Thousands of supporters of overthrown Islamist president Mohamed Morsi took to the streets in towns and cities across Egypt on Tuesday evening to denounce Egypt's new military-backed rulers - their second show of mass support in four days.
Marking exactly two months since Egypt's first democratically elected leader was ousted by the army after big protests, marchers turned out in cities in the Nile Delta, in Upper Egypt and on the Suez Canal, as well as the capital, Cairo.
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The army-led government has launched a furious crackdown on Morsi's Muslim Brotherhood since toppling him on July 3, arresting its top leaders and killing hundreds of his supporters.
But after a brief lull, and despite a heavy security presence, Islamist groups brought thousands onto the streets again after last Friday's prayers. There were sporadic clashes with security forces, notably in Cairo, and at least seven people died.
There were no immediate reports of violence at Tuesday's marches, held under the slogan "The Coup is Terrorism" - a reference to the government's portrayal of its campaign to crush the Brotherhood as a fight against Islamist terrorism.
In Cairo's Nasr City, near the presidential palace, hundreds of Brotherhood supporters waving Brotherhood flags chanted "Revolution, revolution, the revolution will continue!" and "Down, down with military rule!".
Video courtesy of jn1.tv
Some carried pictures of "martyrs" killed in the government's crackdown, while others stood chanting next to an armored vehicle, one of many deployed in the capital.
Many of the Brotherhood's leaders including Morsi have already been sent to trial accused of inciting violence, but the movement says it is committed to peaceful protest, and that the accusations are a pretext for the crackdown by a "putschist regime."
A military court sentenced pro-Morsi protesters to long jail terms on Tuesday on charges of attacking soldiers in the city of Suez, a military statement said.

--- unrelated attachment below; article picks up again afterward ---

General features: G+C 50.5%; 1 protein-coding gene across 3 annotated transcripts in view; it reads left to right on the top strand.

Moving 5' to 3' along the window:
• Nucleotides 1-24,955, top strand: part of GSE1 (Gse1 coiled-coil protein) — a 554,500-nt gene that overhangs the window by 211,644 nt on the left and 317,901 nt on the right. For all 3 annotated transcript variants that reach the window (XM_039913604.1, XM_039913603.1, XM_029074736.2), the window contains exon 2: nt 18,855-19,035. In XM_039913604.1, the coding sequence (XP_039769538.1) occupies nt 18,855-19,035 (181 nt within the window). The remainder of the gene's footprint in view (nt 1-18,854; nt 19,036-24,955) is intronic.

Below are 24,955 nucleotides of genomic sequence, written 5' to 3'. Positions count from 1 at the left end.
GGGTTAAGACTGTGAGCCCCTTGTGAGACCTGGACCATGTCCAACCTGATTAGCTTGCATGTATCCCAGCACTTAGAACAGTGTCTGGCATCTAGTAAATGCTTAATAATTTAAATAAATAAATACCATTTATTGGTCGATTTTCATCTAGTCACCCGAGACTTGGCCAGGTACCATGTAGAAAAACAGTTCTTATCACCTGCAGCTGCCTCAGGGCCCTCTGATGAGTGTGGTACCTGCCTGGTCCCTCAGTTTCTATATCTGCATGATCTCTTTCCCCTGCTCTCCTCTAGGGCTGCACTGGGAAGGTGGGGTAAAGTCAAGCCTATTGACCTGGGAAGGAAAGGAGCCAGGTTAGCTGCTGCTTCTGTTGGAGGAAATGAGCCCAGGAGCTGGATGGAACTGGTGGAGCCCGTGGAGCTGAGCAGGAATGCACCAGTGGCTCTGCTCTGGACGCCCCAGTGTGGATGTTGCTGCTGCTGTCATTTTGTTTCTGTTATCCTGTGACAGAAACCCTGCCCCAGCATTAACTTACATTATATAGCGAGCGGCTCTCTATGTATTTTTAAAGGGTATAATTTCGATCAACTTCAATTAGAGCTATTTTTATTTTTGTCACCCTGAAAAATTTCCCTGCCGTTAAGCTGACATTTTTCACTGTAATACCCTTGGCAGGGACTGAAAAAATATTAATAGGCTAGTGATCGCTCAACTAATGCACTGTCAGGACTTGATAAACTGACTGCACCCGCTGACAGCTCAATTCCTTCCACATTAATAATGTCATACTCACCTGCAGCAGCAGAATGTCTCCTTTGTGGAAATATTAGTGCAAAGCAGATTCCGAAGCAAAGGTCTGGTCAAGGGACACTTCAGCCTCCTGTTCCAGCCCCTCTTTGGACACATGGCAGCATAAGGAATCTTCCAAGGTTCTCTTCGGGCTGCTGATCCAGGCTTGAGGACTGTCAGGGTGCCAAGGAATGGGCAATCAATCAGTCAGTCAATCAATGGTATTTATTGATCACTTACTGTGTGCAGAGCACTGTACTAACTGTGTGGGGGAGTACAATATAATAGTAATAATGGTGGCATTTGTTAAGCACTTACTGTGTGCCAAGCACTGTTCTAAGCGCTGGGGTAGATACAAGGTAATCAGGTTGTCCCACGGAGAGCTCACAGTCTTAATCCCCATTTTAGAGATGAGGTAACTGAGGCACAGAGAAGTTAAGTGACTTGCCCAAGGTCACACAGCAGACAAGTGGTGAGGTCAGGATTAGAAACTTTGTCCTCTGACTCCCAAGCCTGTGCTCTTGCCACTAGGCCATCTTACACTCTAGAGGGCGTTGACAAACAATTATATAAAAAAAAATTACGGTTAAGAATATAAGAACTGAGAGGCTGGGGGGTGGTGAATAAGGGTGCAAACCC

The violence in Suez broke out after security forces on Aug. 14 crushed Cairo protest camps demanding Morsi's reinstatement. More than 600 Brotherhood supporters were killed, along with dozens of policemen, in the dawn operation, which triggered clashes across the country.
Video courtesy of jn1.tv
The statement said one person had been sentenced to life in prison for the Suez clashes, three people to 15 years in jail, and 45 others to five years.
TV channels run by the Muslim Brotherhood or sympathetic to it have already fallen victim to the government crackdown.
On Tuesday a Cairo court ordered the closure of the Egyptian news channel belonging to Al Jazeera, the pan-Arab broadcaster financed by Qatar, a supporter of the Brotherhood, along with three other stations run by or sympathetic to the Brotherhood.
Al Jazeera's offices in Cairo have been closed since July 3, when they were raided by security forces hours after Morsi was toppled, although its channels, broadcast from Qatar, can still be seen in Egypt.
Last week, Al Jazeera aired statements from two Brotherhood leaders that included a call to join protests.
On Sunday, three journalists working for Al Jazeera's main, pan-Arab channel were deported from Egypt.
Separately, state-run Nile TV said 15 people had been killed in the Sinai Peninsula by rocket fire, after witnesses said army helicopters had attacked terrorist strongholds near Sheikh Zuweid, close to the border with Israel and the Gaza Strip.
Security sources said government helicopter strikes had killed at least eight armed men and wounded 15, and had been aimed at stores of arms and explosives.
Terrorist attacks on security forces in the lawless North Sinai region have grown since Morsi was ousted.
The army has accused Palestinians in Gaza, which is run by Hamas, a Brotherhood offshoot, of supporting the gunmen.
Morsi's government had made it easier for people and goods to travel between Egypt and Gaza.
But Cairo's new rulers have tightened controls once more, and have been closing smuggling tunnels that the army believes have been used to move weapons and gunmen across the border.
Local residents said on Tuesday that Egyptian security forces had destroyed some 20 houses along the border, apparently suspecting them of being used to hide tunnel entrances or provide cover for other terrorist activity.
Hamas said it feared Egypt was installing a buffer zone to isolate Gaza. An Egyptian army source confirmed the military had intensified its campaign to close tunnels but said he knew of no instructions to put a buffer zone in place.
Growing insecurity in Sinai worries the United States and others because the region is bounded not only by Israel and Gaza but also by the Suez Canal, a major global shipping artery. Last Saturday, attackers fired at a ship passing through the Canal.
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